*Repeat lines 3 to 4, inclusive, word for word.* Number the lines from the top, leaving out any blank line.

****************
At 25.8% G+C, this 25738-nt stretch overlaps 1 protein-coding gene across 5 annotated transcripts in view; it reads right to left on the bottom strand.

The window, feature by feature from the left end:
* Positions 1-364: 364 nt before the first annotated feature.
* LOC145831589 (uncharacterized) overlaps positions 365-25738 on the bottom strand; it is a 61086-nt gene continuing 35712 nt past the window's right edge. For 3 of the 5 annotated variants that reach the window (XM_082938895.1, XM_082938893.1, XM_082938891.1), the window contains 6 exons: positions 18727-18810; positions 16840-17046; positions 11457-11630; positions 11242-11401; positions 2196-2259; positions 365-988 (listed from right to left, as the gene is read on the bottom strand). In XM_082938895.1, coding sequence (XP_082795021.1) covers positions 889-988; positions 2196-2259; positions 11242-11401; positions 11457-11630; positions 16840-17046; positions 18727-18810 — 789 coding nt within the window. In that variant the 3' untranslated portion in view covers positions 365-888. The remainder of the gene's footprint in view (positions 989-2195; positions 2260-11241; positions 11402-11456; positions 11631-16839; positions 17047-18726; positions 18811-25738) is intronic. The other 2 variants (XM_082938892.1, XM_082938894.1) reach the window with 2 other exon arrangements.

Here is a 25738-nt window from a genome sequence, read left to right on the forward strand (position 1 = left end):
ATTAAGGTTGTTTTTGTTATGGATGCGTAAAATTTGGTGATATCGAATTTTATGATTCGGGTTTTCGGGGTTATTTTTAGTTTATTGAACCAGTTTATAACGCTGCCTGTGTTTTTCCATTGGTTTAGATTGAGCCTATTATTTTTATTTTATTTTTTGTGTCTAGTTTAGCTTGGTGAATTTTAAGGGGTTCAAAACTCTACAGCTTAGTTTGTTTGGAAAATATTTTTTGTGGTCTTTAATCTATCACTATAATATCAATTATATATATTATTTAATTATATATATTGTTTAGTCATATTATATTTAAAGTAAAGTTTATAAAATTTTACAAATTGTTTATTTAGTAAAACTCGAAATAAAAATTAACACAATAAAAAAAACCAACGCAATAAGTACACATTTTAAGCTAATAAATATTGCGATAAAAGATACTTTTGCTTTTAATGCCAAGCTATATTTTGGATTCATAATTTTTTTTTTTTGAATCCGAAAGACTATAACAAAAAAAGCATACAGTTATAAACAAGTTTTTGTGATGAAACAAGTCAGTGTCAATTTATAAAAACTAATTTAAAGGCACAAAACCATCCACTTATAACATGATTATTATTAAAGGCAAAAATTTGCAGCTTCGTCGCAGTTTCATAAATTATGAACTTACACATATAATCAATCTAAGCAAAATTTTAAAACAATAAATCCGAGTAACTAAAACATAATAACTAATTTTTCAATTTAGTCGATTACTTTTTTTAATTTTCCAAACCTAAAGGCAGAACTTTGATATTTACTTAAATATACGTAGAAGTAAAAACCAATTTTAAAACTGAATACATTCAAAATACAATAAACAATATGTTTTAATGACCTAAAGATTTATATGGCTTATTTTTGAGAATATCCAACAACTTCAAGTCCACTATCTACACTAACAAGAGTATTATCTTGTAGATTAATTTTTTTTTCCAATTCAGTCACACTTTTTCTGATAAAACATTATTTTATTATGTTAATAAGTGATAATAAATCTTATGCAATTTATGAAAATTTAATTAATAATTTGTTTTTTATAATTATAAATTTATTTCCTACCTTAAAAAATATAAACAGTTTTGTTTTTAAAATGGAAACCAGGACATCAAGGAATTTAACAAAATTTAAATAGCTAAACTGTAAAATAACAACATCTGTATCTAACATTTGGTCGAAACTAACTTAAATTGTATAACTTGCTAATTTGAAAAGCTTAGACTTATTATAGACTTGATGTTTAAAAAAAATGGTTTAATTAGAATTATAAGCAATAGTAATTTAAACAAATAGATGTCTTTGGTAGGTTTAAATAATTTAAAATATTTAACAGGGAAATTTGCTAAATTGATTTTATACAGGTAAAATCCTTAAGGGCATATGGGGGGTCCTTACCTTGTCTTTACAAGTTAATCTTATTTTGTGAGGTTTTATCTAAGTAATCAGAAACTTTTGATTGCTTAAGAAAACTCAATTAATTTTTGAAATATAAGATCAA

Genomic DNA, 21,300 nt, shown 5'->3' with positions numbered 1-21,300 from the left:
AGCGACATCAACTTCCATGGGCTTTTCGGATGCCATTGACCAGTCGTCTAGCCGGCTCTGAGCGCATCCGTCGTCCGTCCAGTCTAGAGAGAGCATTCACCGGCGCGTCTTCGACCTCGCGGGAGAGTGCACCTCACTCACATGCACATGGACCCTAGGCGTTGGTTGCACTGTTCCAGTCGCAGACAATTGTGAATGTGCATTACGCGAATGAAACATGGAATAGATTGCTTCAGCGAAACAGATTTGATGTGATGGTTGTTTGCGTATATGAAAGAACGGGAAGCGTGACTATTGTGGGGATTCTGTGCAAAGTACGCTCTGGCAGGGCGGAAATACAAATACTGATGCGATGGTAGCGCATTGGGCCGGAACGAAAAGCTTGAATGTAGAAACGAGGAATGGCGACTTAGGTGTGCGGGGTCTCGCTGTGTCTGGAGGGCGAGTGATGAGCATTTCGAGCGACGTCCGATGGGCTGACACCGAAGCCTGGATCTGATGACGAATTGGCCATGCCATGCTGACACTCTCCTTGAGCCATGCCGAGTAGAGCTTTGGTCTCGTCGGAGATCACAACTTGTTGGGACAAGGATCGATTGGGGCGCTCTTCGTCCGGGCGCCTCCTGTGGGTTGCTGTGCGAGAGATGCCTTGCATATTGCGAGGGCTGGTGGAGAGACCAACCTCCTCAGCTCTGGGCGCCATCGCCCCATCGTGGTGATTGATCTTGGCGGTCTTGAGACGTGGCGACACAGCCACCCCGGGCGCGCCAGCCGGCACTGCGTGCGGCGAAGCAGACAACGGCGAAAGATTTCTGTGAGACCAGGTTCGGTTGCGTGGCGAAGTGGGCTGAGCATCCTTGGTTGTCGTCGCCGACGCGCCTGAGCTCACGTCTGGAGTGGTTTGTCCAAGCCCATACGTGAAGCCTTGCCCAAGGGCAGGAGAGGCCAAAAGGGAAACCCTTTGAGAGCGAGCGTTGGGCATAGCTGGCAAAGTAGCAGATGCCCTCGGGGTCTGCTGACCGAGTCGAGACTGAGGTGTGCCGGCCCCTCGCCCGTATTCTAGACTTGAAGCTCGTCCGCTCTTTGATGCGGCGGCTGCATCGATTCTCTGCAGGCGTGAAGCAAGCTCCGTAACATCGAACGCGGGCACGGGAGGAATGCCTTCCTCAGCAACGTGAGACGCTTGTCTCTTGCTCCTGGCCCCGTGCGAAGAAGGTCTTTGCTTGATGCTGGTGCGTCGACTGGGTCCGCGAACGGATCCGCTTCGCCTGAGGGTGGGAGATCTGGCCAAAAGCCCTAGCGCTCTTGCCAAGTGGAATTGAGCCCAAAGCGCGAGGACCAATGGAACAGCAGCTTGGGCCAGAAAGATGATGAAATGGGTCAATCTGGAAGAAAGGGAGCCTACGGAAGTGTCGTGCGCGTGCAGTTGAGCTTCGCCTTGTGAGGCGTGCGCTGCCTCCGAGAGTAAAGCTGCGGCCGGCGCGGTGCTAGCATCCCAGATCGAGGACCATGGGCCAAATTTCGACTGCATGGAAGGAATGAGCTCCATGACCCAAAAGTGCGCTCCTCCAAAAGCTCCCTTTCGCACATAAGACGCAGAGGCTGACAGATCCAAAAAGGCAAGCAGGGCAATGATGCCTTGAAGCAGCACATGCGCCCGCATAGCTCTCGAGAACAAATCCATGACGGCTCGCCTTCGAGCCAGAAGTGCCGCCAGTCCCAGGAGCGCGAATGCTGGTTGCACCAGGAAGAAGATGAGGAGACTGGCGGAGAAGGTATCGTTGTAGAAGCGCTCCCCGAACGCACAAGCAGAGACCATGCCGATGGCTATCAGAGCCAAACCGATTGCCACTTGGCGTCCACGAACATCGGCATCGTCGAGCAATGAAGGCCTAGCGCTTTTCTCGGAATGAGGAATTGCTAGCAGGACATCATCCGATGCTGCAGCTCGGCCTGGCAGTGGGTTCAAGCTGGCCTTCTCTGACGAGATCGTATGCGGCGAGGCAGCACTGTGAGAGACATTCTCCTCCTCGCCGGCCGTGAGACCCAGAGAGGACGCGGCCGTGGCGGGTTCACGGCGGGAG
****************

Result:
* Positions 1-364: 364 nt before the first annotated feature.
* LOC145831589 (uncharacterized) overlaps positions 365-25738 on the bottom strand; it is a 61086-nt gene continuing 35712 nt past the window's right edge. For 3 of the 5 annotated variants that reach the window (XM_082938895.1, XM_082938893.1, XM_082938891.1), the window contains 6 exons: positions 18727-18810; positions 16840-17046; positions 11457-11630; positions 11242-11401; positions 2196-2259; positions 365-988 (listed from right to left, as the gene is read on the bottom strand). In XM_082938895.1, coding sequence (XP_082795021.1) covers positions 889-988; positions 2196-2259; positions 11242-11401; positions 11457-11630; positions 16840-17046; positions 18727-18810 — 789 coding nt within the window. In that variant the 3' untranslated portion in view covers positions 365-888. The remainder of the gene's footprint in view (positions 989-2195; positions 2260-11241; positions 11402-11456; positions 11631-16839; positions 17047-18726; positions 18811-25738) is intronic. The other 2 variants (XM_082938892.1, XM_082938894.1) reach the window with 2 other exon arrangements.